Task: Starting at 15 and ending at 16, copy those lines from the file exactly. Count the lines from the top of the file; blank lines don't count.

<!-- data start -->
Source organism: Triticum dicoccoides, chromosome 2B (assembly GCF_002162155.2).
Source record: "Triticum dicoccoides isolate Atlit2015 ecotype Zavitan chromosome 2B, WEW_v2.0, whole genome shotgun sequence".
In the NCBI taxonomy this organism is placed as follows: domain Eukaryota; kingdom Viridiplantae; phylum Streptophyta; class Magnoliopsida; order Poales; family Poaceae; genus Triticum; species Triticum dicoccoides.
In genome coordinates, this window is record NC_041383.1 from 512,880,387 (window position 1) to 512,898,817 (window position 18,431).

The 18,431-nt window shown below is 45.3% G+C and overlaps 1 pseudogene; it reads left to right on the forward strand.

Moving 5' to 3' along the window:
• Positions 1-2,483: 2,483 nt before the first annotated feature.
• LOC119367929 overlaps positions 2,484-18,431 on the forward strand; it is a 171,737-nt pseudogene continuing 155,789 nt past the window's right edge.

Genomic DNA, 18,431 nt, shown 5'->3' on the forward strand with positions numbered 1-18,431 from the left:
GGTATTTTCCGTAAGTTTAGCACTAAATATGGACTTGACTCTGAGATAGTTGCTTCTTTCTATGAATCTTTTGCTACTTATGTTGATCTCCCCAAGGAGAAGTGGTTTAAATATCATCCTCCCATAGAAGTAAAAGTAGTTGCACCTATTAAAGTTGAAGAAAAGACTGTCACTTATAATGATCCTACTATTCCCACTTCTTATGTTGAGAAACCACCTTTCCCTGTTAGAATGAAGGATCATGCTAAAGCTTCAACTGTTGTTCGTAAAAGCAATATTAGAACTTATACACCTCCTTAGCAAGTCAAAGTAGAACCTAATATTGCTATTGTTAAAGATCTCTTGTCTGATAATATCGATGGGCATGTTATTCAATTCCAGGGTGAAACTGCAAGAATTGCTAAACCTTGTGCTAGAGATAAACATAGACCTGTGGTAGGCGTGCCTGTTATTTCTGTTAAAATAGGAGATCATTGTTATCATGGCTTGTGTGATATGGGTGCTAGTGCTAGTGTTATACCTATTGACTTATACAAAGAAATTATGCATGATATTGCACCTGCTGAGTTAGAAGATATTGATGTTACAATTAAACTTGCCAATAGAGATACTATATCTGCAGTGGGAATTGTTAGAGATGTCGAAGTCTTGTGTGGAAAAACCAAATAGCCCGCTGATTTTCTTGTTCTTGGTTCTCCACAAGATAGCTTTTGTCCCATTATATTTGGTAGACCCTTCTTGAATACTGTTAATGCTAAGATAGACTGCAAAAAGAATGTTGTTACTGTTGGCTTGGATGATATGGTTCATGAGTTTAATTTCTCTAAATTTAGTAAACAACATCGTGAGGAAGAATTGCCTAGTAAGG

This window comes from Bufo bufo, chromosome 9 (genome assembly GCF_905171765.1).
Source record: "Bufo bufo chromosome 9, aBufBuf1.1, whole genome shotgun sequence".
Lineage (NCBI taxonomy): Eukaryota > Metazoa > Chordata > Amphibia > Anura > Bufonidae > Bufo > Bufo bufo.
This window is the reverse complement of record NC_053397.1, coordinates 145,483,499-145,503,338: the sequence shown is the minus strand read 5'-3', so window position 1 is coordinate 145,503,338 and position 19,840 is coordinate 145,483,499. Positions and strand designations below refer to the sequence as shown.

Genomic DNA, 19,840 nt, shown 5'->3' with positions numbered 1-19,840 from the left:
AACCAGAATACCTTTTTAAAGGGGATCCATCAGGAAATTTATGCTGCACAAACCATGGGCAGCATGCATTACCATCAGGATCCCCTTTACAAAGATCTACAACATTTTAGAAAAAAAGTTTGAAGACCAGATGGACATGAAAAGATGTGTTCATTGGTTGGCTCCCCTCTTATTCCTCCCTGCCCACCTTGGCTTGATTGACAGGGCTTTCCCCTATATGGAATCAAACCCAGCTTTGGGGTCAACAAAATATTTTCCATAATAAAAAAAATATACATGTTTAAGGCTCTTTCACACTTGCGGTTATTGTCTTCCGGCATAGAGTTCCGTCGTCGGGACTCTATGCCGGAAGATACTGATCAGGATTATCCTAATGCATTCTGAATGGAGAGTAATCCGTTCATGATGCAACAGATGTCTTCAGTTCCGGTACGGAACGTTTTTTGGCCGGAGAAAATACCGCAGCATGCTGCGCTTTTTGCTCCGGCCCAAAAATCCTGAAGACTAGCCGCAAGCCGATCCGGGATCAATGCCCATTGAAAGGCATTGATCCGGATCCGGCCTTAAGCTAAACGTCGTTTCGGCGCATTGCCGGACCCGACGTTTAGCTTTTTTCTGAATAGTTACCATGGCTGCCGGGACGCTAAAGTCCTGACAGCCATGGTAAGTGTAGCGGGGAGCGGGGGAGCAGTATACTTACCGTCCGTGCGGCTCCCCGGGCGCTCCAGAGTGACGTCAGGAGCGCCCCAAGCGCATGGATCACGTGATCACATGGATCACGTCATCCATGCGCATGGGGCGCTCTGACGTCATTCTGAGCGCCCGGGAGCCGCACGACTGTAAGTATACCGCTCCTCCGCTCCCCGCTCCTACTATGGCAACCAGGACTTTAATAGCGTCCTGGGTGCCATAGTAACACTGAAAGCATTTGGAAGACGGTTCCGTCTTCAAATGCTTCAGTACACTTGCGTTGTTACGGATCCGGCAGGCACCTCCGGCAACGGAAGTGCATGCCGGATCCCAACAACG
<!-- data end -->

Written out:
Genomic DNA, 19,840 nt, shown 5'->3' with positions numbered 1-19,840 from the left:
AACCAGAATACCTTTTTAAAGGGGATCCATCAGGAAATTTATGCTGCACAAACCATGGGCAGCATGCATTACCATCAGGATCCCCTTTACAAAGATCTACAACATTTTAGAAAAAAAGTTTGAAGACCAGATGGACATGAAAAGATGTGTTCATTGGTTGGCTCCCCTCTTATTCCTCCCTGCCCACCTTGGCTTGATTGACAGGGCTTTCCCCTATATGGAATCAAACCCAGCTTTGGGGTCAACAAAATATTTTCCATAATAAAAAAAATATACATGTTTAAGGCTCTTTCACACTTGCGGTTATTGTCTTCCGGCATAGAGTTCCGTCGTCGGGACTCTATGCCGGAAGATACTGATCAGGATTATCCTAATGCATTCTGAATGGAGAGTAATCCGTTCATGATGCAACAGATGTCTTCAGTTCCGGTACGGAACGTTTTTTGGCCGGAGAAAATACCGCAGCATGCTGCGCTTTTTGCTCCGGCCCAAAAATCCTGAAGACTAGCCGCAAGCCGATCCGGGATCAATGCCCATTGAAAGGCATTGATCCGGATCCGGCCTTAAGCTAAACGTCGTTTCGGCGCATTGCCGGACCCGACGTTTAGCTTTTTTCTGAATAGTTACCATGGCTGCCGGGACGCTAAAGTCCTGACAGCCATGGTAAGTGTAGCGGGGAGCGGGGGAGCAGTATACTTACCGTCCGTGCGGCTCCCCGGGCGCTCCAGAGTGACGTCAGGAGCGCCCCAAGCGCATGGATCACGTGATCACATGGATCACGTCATCCATGCGCATGGGGCGCTCTGACGTCATTCTGAGCGCCCGGGAGCCGCACGACTGTAAGTATACCGCTCCTCCGCTCCCCGCTCCTACTATGGCAACCAGGACTTTAATAGCGTCCTGGGTGCCATAGTAACACTGAAAGCATTTGGAAGACGGTTCCGTCTTCAAATGCTTCAGTACACTTGCGTTGTTACGGATCCGGCAGGCACCTCCGGCAACGGAAGTGCATGCCGGATCCCAACAACG